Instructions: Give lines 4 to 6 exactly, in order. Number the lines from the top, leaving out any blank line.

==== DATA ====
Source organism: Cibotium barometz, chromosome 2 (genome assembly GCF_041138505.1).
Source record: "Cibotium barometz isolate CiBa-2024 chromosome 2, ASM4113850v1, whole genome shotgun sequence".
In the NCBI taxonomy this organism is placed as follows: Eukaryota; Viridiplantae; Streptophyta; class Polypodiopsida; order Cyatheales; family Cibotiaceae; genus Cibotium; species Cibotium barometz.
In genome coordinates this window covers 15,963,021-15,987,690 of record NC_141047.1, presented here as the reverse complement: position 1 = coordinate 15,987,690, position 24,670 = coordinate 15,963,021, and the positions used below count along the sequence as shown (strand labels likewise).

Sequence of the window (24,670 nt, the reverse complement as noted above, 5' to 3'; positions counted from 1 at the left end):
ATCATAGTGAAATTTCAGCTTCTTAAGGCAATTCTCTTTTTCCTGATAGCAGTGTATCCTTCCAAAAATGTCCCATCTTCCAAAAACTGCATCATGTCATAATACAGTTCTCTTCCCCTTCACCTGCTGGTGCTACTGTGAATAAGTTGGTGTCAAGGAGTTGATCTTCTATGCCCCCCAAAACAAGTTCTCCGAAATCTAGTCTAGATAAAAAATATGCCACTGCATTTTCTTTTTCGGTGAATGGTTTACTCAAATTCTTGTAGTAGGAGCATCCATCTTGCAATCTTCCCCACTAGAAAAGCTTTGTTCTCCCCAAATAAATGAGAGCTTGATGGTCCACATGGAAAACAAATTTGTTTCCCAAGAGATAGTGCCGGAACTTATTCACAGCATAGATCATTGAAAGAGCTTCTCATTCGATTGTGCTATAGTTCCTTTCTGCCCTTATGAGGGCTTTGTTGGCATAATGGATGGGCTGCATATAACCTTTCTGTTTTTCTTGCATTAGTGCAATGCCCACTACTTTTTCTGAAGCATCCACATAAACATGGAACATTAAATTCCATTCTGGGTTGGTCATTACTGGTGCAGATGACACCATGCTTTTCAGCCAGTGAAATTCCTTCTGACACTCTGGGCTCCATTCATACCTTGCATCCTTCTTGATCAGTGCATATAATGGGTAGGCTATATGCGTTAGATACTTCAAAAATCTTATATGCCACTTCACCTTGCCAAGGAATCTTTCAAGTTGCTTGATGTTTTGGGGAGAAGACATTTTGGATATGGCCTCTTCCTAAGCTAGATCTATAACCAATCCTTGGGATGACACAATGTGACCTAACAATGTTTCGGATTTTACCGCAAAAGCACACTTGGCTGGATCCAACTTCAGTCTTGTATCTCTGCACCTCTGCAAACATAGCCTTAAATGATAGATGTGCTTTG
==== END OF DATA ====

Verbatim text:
In genome coordinates this window covers 15,963,021-15,987,690 of record NC_141047.1, presented here as the reverse complement: position 1 = coordinate 15,987,690, position 24,670 = coordinate 15,963,021, and the positions used below count along the sequence as shown (strand labels likewise).

Sequence of the window (24,670 nt, the reverse complement as noted above, 5' to 3'; positions counted from 1 at the left end):
ATCATAGTGAAATTTCAGCTTCTTAAGGCAATTCTCTTTTTCCTGATAGCAGTGTATCCTTCCAAAAATGTCCCATCTTCCAAAAACTGCATCATGTCATAATACAGTTCTCTTCCCCTTCACCTGCTGGTGCTACTGTGAATAAGTTGGTGTCAAGGAGTTGATCTTCTATGCCCCCCAAAACAAGTTCTCCGAAATCTAGTCTAGATAAAAAATATGCCACTGCATTTTCTTTTTCGGTGAATGGTTTACTCAAATTCTTGTAGTAGGAGCATCCATCTTGCAATCTTCCCCACTAGAAAAGCTTTGTTCTCCCCAAATAAATGAGAGCTTGATGGTCCACATGGAAAACAAATTTGTTTCCCAAGAGATAGTGCCGGAACTTATTCACAGCATAGATCATTGAAAGAGCTTCTCATTCGATTGTGCTATAGTTCCTTTCTGCCCTTATGAGGGCTTTGTTGGCATAATGGATGGGCTGCATATAACCTTTCTGTTTTTCTTGCATTAGTGCAATGCCCACTACTTTTTCTGAAGCATCCACATAAACATGGAACATTAAATTCCATTCTGGGTTGGTCATTACTGGTGCAGATGACACCATGCTTTTCAGCCAGTGAAATTCCTTCTGACACTCTGGGCTCCATTCATACCTTGCATCCTTCTTGATCAGTGCATATAATGGGTAGGCTATATGCGTTAGATACTTCAAAAATCTTATATGCCACTTCACCTTGCCAAGGAATCTTTCAAGTTGCTTGATGTTTTGGGGAGAAGACATTTTGGATATGGCCTCTTCCTAAGCTAGATCTATAACCAATCCTTGGGATGACACAATGTGACCTAACAATGTTTCGGATTTTACCGCAAAAGCACACTTGGCTGGATCCAACTTCAGTCTTGTATCTCTGCACCTCTGCAAACATAGCCTTAAATGATAGATGTGCTTTG